Let’s end the myth that poor and working class people don’t support redistribution

For some people this isn’t going to be a surprise, in fact they might wonder why I’m bothering to write about it. For others this will contradict cherished contrarian wisdom. But yes, I am here to tell you that the empirical evidence suggests that those who are not rich are more likely to believe the government should distribute money away from the rich, and to the poor.

Let’s start with tax. It’s sometimes said that the poor and working class don’t support higher taxes on the rich. However, an aggregated series of Gallup polls found that approximately two thirds of Americans from households earning under 100,000 a year support higher taxes on the rich. Only 30% of those earning over 250,000 dollars a year do. That’s a very large difference, but remember also that it’s based on a single economic variable (household income), a model including more data about socioeconomic position than just family income, such as profession and perceived likelihood of future upward or downward mobility, would presumably be even more powerful.

Regarding redistribution generally, Elvire Guillaud compiles data across 33 countries of a survey asking: “On the whole, do you think it should or should not be the government’s responsibility to reduce income differences between the rich and the poor”. Occupation, family income, economic mobility, perception of one’s own class position and employment status all had significant effects on support for redistribution as measured by the above question.

The survey also tracked several other questions you might think relevant to a person’s disposition on redistribution but not directly constitutive of their socioeconomic status including gender, religion, marital status and age. Let us be clear, these are politically important socioeconomic variables that effect views on numerous issue-polling questions. Despite that all were insignificant excepting a moderate effect for gender and a relatively small effect for religious affiliation (but not church attendance)To me it is almost as interesting that so many of these demographic big hitters didn’t have an effect as that so many economic variables did.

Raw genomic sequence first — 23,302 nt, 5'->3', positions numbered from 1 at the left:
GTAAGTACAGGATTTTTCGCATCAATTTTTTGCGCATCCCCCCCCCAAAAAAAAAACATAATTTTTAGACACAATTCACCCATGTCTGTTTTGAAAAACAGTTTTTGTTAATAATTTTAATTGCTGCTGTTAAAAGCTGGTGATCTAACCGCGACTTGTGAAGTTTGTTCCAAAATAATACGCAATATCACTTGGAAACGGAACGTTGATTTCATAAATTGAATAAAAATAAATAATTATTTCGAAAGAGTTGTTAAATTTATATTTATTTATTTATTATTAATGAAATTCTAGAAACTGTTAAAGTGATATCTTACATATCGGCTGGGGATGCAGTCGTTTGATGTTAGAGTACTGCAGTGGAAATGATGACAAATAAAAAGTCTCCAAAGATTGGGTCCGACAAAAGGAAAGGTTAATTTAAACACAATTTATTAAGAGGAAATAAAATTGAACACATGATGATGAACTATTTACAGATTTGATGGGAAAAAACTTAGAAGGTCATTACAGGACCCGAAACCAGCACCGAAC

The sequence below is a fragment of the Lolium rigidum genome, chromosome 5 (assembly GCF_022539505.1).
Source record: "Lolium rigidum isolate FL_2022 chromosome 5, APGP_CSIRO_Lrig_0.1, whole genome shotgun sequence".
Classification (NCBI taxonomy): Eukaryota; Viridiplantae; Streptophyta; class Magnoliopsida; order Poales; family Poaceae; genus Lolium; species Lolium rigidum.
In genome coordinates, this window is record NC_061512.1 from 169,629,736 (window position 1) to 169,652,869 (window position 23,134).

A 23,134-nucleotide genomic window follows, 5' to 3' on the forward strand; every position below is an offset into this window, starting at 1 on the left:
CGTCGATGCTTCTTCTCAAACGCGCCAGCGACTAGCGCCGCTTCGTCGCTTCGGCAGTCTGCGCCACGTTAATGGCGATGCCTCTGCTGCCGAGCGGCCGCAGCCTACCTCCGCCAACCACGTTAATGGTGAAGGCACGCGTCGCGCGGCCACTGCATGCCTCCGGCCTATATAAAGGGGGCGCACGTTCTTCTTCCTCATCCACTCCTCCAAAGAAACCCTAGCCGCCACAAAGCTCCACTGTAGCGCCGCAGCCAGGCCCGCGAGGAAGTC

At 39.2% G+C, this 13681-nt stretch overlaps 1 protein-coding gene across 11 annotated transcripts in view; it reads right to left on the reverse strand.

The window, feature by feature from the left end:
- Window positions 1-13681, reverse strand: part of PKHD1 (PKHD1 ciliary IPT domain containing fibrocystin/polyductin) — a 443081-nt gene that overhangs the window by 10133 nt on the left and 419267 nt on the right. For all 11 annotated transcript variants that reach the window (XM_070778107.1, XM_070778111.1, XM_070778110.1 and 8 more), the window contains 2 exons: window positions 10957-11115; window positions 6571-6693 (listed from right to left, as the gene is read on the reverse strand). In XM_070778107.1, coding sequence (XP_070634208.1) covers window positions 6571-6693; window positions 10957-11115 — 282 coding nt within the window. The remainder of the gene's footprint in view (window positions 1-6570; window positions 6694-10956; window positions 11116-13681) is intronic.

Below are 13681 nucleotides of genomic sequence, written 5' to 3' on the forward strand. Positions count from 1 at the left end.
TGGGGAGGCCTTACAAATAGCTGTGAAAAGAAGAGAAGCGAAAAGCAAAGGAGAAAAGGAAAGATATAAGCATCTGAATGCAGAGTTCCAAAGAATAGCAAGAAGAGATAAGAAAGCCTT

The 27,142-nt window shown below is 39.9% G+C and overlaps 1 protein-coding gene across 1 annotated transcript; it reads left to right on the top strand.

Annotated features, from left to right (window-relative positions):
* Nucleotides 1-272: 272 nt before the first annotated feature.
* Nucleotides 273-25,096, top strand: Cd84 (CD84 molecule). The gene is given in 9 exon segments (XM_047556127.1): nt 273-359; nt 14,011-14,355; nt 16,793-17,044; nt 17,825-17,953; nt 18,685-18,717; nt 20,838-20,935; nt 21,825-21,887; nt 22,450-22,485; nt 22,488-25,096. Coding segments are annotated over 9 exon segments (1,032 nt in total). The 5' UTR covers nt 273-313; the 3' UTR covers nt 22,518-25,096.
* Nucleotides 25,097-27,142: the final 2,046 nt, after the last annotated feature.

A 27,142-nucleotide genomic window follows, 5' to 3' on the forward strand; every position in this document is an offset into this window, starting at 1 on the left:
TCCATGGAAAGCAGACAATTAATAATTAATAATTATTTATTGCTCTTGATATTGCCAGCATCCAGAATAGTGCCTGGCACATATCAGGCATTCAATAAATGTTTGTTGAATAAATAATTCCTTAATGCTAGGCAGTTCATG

These effects weren’t just statistically significant either, they were large. Because the question Guillaud asked is relatively milquetoast (most people think the government has some re-distributive role), there was relatively high support among all social groups, but even so, differences were stark between income groups and professions. To use one illustrative figure, only 18% of machine workers disagreed or strongly disagreed that the government had a responsibility to redistribute, whereas double the proportion of managers opposed a re-distributive role for the government. It’s perhaps a shame that the survey didn’t ask something more divisive such as ‘should the government expand its re-distributive programs’.

The notion that the poor don’t really support redistribution takes many guises and serves a number of ideologies. For example, it has been article A of evidence for the notion that the poor have ‘failed’ left-of-centre parties, and must be abandoned in favour of the professional classes. It is true that in some countries working class support for centre-left parties has been falling for decades (I have yet to find a good global analysis of the topic). I would note though that this same period has coincided with a reduction in support for re-distributive policies by the centre-left, even as the working class continue to support these policies. I would suggest that before trying to paint the working class as gullible rubes of the conservatives who seek to take bread from their mouths, the establishment left should consider its own drift away from support for re-distributive policies, for working class support of redistribution remains high.

Regardless of the ideological underpinnings of the idea though, it’s simply false.

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